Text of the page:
Jeannette Unite has focussed her artwork on earth matters, mining and minerals since the 1990s when she lived on African West Coast alluvial diamond mines. In a method that speaks truth to power her artworks reference systems that regulate, measure and map the diagrams and images that enhance humans understanding of subterranean resources. Unite incorporates geological notes and legal texts; title deeds, mineral rights and regulations that determine how wealth and access are allocated.
She has collected residual material from nearly 30 countries, photo-recording whilst exhibiting in Biennale’s in Beijing, Tashkent (Uzbekhistan) and Lyon, France or presenting at conferences in Austria, Spain, Ireland and the UK. Her site-specific material, metal oxides, pigments, detritus from industry and mine site tailings are incorporated into large chalk-based pastels and drawings, glass artworks, paintings and print installations. She uses an ever expanding grid installation of 15000 plus images and her periodic tables of mined material as evidence of the economic cycle of extraction, consumption and waste in human’s compulsive drive for metal harvesting.
Unite’s artwork is represented on five continents including public art museums, Anglo American, Fairbridge’s, Clifford Chance and Vodacom collections and numerous Universities collections. As a recipient of scholarship and awards from Kellogg’s foundation and CCA, Centre Curating the Archive, UCT, Universidade Autonoma, Madrid, Art Moves Africa, CSIR public art making research experiences to remote post- industrial locations possible.
COMPLICIT GEOGRAPHIES, a 400 page monograph edited by Ivor Powell on Jeannette Unite’s recent Masters [with distinction] follows TERRA (2012) edited by Ivor Powell and Andrew Lamprecht with contributions by important writer’s including Kim Gurney, geo-scientist Professor Marian Tredoux and Ashraf Jamal.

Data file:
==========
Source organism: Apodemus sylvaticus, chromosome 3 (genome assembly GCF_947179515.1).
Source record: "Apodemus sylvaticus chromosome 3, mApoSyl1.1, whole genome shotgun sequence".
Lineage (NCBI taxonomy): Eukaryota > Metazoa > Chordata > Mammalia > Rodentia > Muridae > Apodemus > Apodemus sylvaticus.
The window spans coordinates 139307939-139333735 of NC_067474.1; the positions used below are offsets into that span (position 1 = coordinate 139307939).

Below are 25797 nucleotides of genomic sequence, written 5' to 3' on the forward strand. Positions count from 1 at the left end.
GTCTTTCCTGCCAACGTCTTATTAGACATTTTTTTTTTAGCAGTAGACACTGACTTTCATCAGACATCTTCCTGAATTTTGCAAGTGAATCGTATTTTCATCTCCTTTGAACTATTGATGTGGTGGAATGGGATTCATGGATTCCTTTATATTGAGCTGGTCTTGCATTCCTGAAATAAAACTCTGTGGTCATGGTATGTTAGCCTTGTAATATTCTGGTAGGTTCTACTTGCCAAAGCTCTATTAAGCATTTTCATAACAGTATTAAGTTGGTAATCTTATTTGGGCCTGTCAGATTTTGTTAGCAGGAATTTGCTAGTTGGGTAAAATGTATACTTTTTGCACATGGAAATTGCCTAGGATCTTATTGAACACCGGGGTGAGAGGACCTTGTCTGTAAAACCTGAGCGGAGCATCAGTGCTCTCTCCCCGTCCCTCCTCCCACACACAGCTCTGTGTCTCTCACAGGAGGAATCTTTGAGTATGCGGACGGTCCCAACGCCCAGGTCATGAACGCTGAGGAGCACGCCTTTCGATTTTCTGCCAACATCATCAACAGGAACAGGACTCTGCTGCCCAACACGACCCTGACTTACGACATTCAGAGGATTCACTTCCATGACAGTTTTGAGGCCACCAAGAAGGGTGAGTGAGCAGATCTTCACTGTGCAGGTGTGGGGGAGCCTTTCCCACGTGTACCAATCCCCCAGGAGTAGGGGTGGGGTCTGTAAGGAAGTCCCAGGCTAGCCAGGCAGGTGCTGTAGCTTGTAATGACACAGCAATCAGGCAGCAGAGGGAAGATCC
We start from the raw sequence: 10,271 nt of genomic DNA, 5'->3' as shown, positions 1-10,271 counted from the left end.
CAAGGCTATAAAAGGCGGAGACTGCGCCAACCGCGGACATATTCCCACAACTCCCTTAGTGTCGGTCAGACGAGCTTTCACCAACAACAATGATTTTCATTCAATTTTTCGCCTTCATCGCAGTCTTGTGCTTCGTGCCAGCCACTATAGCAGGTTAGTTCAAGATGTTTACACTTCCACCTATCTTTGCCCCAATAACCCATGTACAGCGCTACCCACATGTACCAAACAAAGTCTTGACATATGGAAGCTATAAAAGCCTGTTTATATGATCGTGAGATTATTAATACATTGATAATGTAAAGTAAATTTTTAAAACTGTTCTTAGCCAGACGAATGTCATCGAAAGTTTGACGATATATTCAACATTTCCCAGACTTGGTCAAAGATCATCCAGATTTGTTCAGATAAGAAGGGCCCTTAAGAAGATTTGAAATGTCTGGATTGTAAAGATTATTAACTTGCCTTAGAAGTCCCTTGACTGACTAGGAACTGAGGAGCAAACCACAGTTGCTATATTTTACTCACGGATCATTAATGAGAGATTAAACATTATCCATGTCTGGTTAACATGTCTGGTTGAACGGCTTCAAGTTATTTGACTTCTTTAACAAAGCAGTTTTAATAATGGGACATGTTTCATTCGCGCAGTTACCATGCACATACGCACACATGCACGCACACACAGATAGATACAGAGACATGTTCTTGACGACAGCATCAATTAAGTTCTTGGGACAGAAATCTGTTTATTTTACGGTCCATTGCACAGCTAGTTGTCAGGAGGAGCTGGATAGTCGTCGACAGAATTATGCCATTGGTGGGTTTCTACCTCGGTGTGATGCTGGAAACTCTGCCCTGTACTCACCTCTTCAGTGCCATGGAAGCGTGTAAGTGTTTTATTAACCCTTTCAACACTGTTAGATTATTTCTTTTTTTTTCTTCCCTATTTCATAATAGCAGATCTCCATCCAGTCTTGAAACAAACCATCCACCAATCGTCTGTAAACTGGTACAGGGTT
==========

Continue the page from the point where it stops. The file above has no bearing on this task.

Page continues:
Jeannette Unite is currently working on a 30 meter long geo-seam painting with the support of Oxford Earth Sciences and the Oxford Museum. The painting, made with British sediments collected during nearly 10 000 miles of road travel in England and Wales, is a response to her research on the work of pioneer geologist William ‘STRATA’ Smith. Smith identified that each successive layer of minerals was accompanied by particular extinct fossil remains. Smith’s knowledge of the subterranean meant that the levels of coal could be predicted when mining through strata. Coal fuelled Britain’s industrial Revolution as much as South Africa’s mineral revolution relied on nearby Witbank coal reserves that made smelting and extraction of Johannesburg’s gold possible.
Geologist, canal and civil engineer, hydrologist, surveyor William Smith published the first geological map of an entire country in 1815 regarded as the ‘Map that Changed the World’, the title of best-selling book by Simon Winchester. Smith’s work influenced Charles Lyell who published three volumes of The Principals of Geology between 1830- 1833 which in turn influenced Charles Darwin’s revolutionary evolution theories in the Origin of the Species(1859).
Unite will exhibit the William Strata Smith bi-centenary geological STRATA paintings at the University of Orange Free State Art Gallery in July, in Zeist, Holland in September and October and at Exeter University in October, 2015. Then in 2016 February the show will travel to Ostwall Art Museum, Dortmund, Germany and be mirrored in Franschhoek at IsART Gallery in a joint exhibition with sculptor Isabel Mertz who shares Jeannette Unite’s interest in material and earth matters. Then later in 2016 in Canada and North America. But first the geo-seam painting can be previewed in September in Mboneng, Johannesburg, South Africa.